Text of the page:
Despite the losses, Polonio feels good about women's progress pointing to substantial gains among community colleges. "I think we have some growth in women not only becoming heads of community colleges but also heading community college districts," she said. "There may be some shifting, but in some cases women are moving into more significant positions."
However, Polonio is concerned that the pay in higher education isn't equivalent to similar positions in the private sector. "The better and brighter go into the corporate world," she said. "They have more choices and can make more money. Hopefully we can get the women in the private sector to consider higher education as a second career or to serve on the boards of trustees." In her searches, Polonio has found that whether a school chooses a female or a male president depends upon its level of maturity and development. "Some are looking for an older model of leadership," she admitted. In one state, two community colleges are currently seeking new leaders. One is looking backward while the other wants to try something new. "Universities and colleges reflect the political structure," she said. "In states where there aren't a lot of women political leaders, you get the continuation of what has been before." Polonio pointed out that the presidency isn't the only position women should seek. We also need to look at becoming trustees. "The age of the typical trustee is between 50 to 69," she said. "A lot of people do this in their retirement or at the senior level of their careers."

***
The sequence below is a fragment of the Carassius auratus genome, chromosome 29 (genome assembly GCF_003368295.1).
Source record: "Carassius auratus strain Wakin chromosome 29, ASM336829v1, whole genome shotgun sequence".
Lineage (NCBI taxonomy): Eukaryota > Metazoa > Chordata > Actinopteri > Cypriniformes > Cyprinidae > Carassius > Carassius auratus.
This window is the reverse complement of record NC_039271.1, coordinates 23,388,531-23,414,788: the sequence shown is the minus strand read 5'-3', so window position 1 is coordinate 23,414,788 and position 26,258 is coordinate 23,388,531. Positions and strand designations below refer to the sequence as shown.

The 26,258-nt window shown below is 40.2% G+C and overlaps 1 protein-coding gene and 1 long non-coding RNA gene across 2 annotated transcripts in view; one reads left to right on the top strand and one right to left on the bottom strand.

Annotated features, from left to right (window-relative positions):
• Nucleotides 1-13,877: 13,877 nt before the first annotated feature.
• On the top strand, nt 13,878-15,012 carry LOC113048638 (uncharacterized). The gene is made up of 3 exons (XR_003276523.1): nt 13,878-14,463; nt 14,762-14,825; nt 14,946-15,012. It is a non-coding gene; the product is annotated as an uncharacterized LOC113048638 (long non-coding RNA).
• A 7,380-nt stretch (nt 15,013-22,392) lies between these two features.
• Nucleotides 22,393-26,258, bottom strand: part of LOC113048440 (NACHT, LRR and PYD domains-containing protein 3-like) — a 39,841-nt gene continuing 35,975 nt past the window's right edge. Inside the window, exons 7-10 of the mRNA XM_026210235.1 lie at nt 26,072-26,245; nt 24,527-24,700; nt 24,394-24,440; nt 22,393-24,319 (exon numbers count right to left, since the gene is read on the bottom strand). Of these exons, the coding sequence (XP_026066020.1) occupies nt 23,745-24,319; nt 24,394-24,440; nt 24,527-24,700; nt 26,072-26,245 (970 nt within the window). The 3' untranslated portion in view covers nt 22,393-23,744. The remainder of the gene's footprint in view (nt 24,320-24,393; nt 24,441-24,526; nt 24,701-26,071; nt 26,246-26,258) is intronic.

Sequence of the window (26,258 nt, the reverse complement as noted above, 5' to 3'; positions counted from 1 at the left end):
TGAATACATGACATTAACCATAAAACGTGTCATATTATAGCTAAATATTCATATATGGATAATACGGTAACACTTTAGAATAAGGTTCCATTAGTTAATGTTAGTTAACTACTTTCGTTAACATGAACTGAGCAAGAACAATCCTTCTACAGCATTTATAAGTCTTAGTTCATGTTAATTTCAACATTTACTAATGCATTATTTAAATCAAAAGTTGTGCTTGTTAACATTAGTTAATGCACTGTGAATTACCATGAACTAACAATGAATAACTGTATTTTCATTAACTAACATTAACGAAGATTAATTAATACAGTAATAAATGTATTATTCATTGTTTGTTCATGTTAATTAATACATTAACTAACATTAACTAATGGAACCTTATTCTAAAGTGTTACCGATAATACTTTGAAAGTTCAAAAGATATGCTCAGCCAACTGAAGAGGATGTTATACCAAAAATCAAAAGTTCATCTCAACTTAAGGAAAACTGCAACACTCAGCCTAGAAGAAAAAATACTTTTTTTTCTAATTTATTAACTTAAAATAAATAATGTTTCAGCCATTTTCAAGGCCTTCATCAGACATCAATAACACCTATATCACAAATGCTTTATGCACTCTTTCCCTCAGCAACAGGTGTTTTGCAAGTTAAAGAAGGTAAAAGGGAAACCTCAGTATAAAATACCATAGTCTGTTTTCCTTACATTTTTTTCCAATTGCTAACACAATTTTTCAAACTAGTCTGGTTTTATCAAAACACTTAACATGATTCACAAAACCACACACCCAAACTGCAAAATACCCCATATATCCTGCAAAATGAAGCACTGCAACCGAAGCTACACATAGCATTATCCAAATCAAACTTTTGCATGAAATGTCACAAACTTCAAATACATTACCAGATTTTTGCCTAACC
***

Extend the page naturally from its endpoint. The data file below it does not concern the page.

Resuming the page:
The Association of Governing Boards of Universities and Colleges recently released two reports providing snapshots of current boards. Not surprisingly, the numbers leave room for improvement. Women comprise 30% of board chairs at community colleges, 25% at four-year schools and 13% at higher education systems. For independent schools, that number is 19%.
Among trustees of public schools, women are 31.6% in community colleges, 27.4% in four-year schools and 25.7% in systems. At independent schools, women are 30.2% of the boards at two-year and 28.2% at four-year schools.
Unfortunately, AGB found a slight decline in the number of women on public schools' boards from 1997 to 2004. In 1997,30% of trustees in all public schools were women. Seven years later it had dropped to 29.4%. At independent schools, the outlook was somewhat positive with the number increasing from 26% in 1997 to 28% in 2004.
A checklist mentality
When asked for her perceptions, Judith White, the new executive director of HERS, observed, "I've had friends get their first presidency and others get their second presidency in the past couple of years. But I've also seen friends being replaced by men."
White sees two areas for concern. One is a checklist mentality: Schools believe once they've appointed a woman in the past, they needn't do it again.
The more insidious fear is whether Dr. Judith White the age at which women are being appointed to their first presidency is a problem. "Half of the woman in the HERS program this past summer were 50 or older," she noted. "They're acting on the belief that they have lots to give." But when these women began creating their career map, many were wondering if it was really worth it. Was it too late for them to become presidents?